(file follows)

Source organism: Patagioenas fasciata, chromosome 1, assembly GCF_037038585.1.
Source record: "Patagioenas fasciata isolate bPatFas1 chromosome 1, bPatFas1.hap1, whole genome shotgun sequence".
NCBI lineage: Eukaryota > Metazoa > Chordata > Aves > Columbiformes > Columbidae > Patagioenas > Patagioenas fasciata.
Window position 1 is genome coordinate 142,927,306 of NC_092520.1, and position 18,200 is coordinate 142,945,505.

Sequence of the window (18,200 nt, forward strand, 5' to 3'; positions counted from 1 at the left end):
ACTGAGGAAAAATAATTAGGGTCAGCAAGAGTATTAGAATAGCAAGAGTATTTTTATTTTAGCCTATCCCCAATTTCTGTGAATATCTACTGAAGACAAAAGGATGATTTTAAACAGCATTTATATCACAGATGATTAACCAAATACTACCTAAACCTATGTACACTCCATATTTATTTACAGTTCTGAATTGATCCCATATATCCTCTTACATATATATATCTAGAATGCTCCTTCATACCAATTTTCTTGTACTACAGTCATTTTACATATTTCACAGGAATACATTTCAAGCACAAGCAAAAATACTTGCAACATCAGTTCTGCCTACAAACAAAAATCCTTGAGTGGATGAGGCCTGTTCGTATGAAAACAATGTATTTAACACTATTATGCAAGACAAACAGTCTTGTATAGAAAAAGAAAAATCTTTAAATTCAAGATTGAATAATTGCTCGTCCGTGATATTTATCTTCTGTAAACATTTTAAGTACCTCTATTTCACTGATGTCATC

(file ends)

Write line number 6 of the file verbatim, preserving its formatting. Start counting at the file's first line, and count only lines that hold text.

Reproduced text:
ACTGAGGAAAAATAATTAGGGTCAGCAAGAGTATTAGAATAGCAAGAGTATTTTTATTTTAGCCTATCCCCAATTTCTGTGAATATCTACTGAAGACAAAAGGATGATTTTAAACAGCATTTATATCACAGATGATTAACCAAATACTACCTAAACCTATGTACACTCCATATTTATTTACAGTTCTGAATTGATCCCATATATCCTCTTACATATATATATCTAGAATGCTCCTTCATACCAATTTTCTTGTACTACAGTCATTTTACATATTTCACAGGAATACATTTCAAGCACAAGCAAAAATACTTGCAACATCAGTTCTGCCTACAAACAAAAATCCTTGAGTGGATGAGGCCTGTTCGTATGAAAACAATGTATTTAACACTATTATGCAAGACAAACAGTCTTGTATAGAAAAAGAAAAATCTTTAAATTCAAGATTGAATAATTGCTCGTCCGTGATATTTATCTTCTGTAAACATTTTAAGTACCTCTATTTCACTGATGTCATC